Summary by Jenny Hartman
Master of Accountancy Program
University of South Florida, Summer 2003
Purpose: To examine in depth the methodology used to perform cost/benefit analysis that Engwall considers to be a key input in the investment justification process.
Engwall asserts that how integrated functions are within an organization determines the complexity of separating costs and benefits associated with a project. If an organization’s functions are very integrated, it may be harder to confirm savings, but benefits are easier to isolate and realize.
Cost/benefit analysis is defined by Engwall as “a typical system integration opportunity for filling voids and eliminating redundancies” (64). Cost elements should also parallel how costs are handled with accounting and pricing (i.e. budgeted, accumulated, controlled, etc.).
Technology Modernization Project Evaluation Methodology
Technology modernization project evaluation methodology is an aspect that influences cost/benefit analysis. The first step is to develop a “top-down, structured methodology for each modernization project based on evaluations of individual projects compared with the overall business and resource requirements base” (64). Risk should be evaluated in a variety of ways. The next step establishes a “requirements baseline” to map out all “estimated costs and future production” (65). The step identifies future and expected costs, as well as potential savings from the project. The cost estimates are not limited to just production, but include indirect costs as well to make sure that resources will be available.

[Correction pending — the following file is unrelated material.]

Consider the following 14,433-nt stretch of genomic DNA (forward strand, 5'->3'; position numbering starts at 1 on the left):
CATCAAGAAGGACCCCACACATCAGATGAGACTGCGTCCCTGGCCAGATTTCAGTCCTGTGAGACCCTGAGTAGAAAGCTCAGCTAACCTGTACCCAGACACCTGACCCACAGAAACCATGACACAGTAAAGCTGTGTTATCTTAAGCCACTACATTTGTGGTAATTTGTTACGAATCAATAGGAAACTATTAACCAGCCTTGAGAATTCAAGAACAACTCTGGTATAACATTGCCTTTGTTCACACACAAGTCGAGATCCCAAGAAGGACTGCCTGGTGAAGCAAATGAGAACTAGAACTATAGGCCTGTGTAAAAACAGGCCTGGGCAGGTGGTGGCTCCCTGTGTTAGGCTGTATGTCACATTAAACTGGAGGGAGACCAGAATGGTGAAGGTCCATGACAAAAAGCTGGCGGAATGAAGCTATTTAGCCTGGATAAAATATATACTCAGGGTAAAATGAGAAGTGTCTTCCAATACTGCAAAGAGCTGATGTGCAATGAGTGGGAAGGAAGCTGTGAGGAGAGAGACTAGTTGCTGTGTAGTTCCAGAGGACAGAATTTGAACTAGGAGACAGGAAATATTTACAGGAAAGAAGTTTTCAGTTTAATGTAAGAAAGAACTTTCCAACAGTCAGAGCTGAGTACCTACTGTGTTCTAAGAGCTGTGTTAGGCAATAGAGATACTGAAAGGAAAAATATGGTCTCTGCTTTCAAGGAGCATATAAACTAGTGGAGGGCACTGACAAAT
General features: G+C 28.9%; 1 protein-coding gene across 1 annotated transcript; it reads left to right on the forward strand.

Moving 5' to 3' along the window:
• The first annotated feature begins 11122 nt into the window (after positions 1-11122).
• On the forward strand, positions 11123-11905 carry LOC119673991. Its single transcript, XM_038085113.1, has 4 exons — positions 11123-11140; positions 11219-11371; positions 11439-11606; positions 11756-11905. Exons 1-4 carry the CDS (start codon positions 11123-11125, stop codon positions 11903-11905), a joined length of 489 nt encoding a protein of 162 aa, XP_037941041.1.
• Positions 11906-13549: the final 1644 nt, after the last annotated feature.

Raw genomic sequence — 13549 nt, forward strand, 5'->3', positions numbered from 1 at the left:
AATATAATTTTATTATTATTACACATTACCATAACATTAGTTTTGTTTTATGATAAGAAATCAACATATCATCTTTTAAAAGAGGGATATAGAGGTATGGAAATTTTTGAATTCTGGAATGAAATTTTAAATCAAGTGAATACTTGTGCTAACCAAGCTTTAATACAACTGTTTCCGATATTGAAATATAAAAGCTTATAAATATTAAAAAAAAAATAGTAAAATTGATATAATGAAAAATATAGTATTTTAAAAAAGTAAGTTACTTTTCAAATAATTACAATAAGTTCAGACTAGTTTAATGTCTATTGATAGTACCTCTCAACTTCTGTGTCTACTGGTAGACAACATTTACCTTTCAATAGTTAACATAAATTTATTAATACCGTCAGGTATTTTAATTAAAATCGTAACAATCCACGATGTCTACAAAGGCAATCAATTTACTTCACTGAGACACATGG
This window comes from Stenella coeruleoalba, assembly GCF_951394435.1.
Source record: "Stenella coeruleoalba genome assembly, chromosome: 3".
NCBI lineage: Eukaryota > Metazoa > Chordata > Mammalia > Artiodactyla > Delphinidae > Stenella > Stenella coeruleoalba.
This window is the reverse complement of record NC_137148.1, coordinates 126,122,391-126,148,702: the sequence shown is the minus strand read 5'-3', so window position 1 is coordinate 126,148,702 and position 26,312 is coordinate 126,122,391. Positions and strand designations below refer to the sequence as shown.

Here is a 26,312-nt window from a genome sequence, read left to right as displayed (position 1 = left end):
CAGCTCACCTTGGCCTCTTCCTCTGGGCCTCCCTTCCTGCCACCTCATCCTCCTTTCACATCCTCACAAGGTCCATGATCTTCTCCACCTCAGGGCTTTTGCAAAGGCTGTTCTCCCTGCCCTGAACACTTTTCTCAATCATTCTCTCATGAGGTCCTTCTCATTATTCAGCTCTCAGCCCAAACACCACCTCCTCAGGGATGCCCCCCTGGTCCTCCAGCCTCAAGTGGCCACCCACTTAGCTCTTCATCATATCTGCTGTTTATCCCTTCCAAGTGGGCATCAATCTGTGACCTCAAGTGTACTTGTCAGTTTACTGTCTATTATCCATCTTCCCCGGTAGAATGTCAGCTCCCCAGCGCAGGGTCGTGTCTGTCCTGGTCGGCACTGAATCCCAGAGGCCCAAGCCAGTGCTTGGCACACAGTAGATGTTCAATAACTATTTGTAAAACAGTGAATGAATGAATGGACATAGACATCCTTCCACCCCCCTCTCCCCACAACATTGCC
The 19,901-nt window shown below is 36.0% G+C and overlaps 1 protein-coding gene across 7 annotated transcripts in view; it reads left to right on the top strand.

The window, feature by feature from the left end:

Technology Modernization Strategy
Cost/benefit analysis is also influenced by the technology modernization strategy employed. A major assessment of company goals, competition, cost drivers (value-added and non-value-added) and the integrated plan for modernizing a plant must be done. This methodology operates under the “do it right the first time” philosophy with its real time control. Engwall writes that “the new manufacturing technology provides an opportunity to move from cost management on a delayed, aggregate basis to performance measurement on a continuous-time basis by resource category, cost center, and product class” (66). Cost allocation is impacted by this modernization. Direct labor often decreases as a result of the automation, whereas technological costs increase. As a result, overhead (as a percentage of direct labor) increases dramatically. This approach to implement the factory of the future must encompass every aspect from employee training to process design.
Organizational System Performance Management